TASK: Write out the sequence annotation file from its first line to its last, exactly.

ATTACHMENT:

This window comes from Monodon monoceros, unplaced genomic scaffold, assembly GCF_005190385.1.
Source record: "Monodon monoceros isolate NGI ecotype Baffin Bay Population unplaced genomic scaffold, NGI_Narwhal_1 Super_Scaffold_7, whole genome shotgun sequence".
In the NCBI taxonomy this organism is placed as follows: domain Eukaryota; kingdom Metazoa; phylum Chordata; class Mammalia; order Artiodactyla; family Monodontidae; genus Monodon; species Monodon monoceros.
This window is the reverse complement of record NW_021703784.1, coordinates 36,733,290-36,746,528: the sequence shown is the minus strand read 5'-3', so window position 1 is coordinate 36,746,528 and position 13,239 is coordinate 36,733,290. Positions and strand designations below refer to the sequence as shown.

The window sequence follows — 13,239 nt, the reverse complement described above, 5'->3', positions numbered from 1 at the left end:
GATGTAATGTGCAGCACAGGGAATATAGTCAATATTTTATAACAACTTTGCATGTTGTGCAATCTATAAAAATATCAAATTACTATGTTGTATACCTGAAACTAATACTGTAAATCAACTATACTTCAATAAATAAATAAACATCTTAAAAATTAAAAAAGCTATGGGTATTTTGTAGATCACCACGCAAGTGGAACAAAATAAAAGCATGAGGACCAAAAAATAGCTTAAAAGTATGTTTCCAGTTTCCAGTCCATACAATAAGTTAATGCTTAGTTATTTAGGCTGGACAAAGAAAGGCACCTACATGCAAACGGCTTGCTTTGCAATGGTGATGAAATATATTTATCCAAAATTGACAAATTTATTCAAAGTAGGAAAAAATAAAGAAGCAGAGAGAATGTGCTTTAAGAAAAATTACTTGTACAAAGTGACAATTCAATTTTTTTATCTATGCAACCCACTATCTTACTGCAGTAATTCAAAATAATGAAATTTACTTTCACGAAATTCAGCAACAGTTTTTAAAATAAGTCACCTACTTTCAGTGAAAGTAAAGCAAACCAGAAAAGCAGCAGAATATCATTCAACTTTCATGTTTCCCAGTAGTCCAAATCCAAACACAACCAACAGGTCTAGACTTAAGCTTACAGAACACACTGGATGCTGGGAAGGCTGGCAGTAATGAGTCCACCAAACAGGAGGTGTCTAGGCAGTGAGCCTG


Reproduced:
This window comes from Monodon monoceros, unplaced genomic scaffold, assembly GCF_005190385.1.
Source record: "Monodon monoceros isolate NGI ecotype Baffin Bay Population unplaced genomic scaffold, NGI_Narwhal_1 Super_Scaffold_7, whole genome shotgun sequence".
In the NCBI taxonomy this organism is placed as follows: domain Eukaryota; kingdom Metazoa; phylum Chordata; class Mammalia; order Artiodactyla; family Monodontidae; genus Monodon; species Monodon monoceros.
This window is the reverse complement of record NW_021703784.1, coordinates 36,733,290-36,746,528: the sequence shown is the minus strand read 5'-3', so window position 1 is coordinate 36,746,528 and position 13,239 is coordinate 36,733,290. Positions and strand designations below refer to the sequence as shown.

The window sequence follows — 13,239 nt, the reverse complement described above, 5'->3', positions numbered from 1 at the left end:
GATGTAATGTGCAGCACAGGGAATATAGTCAATATTTTATAACAACTTTGCATGTTGTGCAATCTATAAAAATATCAAATTACTATGTTGTATACCTGAAACTAATACTGTAAATCAACTATACTTCAATAAATAAATAAACATCTTAAAAATTAAAAAAGCTATGGGTATTTTGTAGATCACCACGCAAGTGGAACAAAATAAAAGCATGAGGACCAAAAAATAGCTTAAAAGTATGTTTCCAGTTTCCAGTCCATACAATAAGTTAATGCTTAGTTATTTAGGCTGGACAAAGAAAGGCACCTACATGCAAACGGCTTGCTTTGCAATGGTGATGAAATATATTTATCCAAAATTGACAAATTTATTCAAAGTAGGAAAAAATAAAGAAGCAGAGAGAATGTGCTTTAAGAAAAATTACTTGTACAAAGTGACAATTCAATTTTTTTATCTATGCAACCCACTATCTTACTGCAGTAATTCAAAATAATGAAATTTACTTTCACGAAATTCAGCAACAGTTTTTAAAATAAGTCACCTACTTTCAGTGAAAGTAAAGCAAACCAGAAAAGCAGCAGAATATCATTCAACTTTCATGTTTCCCAGTAGTCCAAATCCAAACACAACCAACAGGTCTAGACTTAAGCTTACAGAACACACTGGATGCTGGGAAGGCTGGCAGTAATGAGTCCACCAAACAGGAGGTGTCTAGGCAGTGAGCCTG